Homeland Bound


We live in scary times. Posters and searches in the subway are reminders of potential terrorist attacks, which our government references to defend encroachments on civil liberties. David Gow’s ripped-from-the-headlines Arrivals focuses on these issues as it fictionalizes the nightmarish story of Maher Arar, a Syria-born Canadian detained while trying to enter this country and later deported.

Arrivals should produce shudders and inspire outrage. Unfortunately, Gow’s own outrage saps his play of potency. As we watch the senseless detention of Mohammed “Mo” El Rafi (Michael Gabriel Goodfriend), we encounter no real drama, only unconvincing caricatures in hyper-provocative situations. The Homeland Security agent (Laurence Lau) who interrogates Mo is a volcanic good cop/bad cop, who develops a conscience only after learning that Mo, like himself, is part Irish. Members of the Canadian diplomatic corps are also broadly drawn and range from Claire (Lanie MacEwan), Mo’s idealistic attorney, to the Canadian consul (Susan Jeffries), who seems modeled on Martha Stewart and Miss Manners. Claire’s battle with the consul should be Kafka-esque; instead, it’s sketch material that merely validates concerns about self-serving government representatives. Claire’s crusade, filled with sweeping pronouncements about “society,” ultimately wins Mo his freedom, after which audience members may embark on their own and demand more from their political drama.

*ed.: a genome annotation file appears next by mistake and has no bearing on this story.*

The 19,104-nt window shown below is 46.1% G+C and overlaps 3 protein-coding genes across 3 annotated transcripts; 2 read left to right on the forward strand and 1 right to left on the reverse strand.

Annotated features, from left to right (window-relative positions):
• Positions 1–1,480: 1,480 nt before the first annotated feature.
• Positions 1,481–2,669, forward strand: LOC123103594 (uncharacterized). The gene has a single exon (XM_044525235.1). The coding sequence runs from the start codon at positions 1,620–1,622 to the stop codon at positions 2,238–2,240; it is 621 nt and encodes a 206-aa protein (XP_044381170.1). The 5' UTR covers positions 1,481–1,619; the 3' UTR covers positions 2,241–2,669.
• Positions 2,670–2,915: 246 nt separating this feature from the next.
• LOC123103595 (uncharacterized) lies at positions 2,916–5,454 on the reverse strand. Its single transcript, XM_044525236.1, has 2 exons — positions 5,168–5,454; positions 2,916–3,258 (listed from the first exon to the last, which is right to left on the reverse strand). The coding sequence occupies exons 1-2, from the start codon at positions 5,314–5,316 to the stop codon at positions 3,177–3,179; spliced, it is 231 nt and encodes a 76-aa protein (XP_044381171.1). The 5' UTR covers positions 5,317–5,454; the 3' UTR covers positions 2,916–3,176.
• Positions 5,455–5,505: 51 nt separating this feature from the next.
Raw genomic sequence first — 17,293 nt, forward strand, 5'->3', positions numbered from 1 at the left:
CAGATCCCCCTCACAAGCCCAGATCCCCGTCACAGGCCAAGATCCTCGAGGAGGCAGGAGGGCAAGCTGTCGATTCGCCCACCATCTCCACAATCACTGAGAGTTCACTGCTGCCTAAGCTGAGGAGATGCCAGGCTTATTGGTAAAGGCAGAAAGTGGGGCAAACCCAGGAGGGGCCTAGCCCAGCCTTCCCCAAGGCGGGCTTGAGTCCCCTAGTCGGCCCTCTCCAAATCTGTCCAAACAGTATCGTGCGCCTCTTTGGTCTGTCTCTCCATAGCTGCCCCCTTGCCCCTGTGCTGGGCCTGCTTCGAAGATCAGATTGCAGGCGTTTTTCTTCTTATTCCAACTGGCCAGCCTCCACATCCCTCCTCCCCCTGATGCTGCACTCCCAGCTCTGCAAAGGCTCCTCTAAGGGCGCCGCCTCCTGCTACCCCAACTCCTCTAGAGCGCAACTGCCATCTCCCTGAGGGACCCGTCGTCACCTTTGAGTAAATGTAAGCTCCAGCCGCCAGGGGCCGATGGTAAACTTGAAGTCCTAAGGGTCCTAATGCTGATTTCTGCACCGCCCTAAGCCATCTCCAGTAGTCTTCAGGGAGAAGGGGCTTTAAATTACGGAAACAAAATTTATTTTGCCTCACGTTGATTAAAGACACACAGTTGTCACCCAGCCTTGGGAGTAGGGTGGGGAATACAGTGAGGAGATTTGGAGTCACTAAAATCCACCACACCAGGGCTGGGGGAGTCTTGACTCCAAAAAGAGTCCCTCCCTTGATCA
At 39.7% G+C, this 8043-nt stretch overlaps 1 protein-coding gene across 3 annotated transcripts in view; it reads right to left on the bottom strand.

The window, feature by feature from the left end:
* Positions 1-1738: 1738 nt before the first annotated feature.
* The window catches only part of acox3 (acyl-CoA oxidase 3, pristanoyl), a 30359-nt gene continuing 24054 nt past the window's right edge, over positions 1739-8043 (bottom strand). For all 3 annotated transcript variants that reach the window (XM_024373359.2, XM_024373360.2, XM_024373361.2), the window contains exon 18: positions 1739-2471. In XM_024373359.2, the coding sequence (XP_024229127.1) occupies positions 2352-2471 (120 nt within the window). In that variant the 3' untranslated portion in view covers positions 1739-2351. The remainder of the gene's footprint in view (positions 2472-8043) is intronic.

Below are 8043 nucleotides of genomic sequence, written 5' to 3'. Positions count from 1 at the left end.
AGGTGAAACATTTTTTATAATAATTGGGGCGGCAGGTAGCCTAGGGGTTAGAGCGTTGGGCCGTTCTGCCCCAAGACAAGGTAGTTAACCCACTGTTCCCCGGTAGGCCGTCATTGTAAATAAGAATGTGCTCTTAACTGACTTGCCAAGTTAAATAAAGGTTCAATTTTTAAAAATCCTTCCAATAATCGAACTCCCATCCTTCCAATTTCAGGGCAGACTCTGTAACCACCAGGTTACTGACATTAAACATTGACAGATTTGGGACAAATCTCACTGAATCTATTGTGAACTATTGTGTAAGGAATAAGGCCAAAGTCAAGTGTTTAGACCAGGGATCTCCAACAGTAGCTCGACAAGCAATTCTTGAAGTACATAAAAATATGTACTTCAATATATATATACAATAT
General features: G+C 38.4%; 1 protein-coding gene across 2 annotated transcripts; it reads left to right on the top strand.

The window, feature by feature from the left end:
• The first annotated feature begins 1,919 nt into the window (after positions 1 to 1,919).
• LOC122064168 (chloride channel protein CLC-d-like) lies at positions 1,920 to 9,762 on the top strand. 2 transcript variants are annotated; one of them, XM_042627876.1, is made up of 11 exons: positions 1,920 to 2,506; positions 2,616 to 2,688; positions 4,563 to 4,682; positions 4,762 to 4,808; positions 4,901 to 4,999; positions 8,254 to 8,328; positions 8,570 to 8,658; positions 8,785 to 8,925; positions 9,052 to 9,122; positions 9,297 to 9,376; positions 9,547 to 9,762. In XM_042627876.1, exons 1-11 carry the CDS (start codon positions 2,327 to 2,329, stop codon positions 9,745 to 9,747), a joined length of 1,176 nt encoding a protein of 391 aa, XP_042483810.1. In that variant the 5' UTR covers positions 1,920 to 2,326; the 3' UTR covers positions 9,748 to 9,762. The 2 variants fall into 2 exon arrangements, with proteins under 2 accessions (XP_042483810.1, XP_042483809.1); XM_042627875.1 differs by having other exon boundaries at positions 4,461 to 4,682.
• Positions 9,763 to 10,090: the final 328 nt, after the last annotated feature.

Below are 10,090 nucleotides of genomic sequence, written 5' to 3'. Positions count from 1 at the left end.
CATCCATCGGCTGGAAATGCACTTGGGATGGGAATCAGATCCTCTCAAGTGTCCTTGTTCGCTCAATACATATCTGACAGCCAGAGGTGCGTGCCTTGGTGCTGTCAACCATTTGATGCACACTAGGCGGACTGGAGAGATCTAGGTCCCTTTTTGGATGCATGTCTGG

This article from the Village Voice Archive was posted on February 27, 2007

Archive Highlights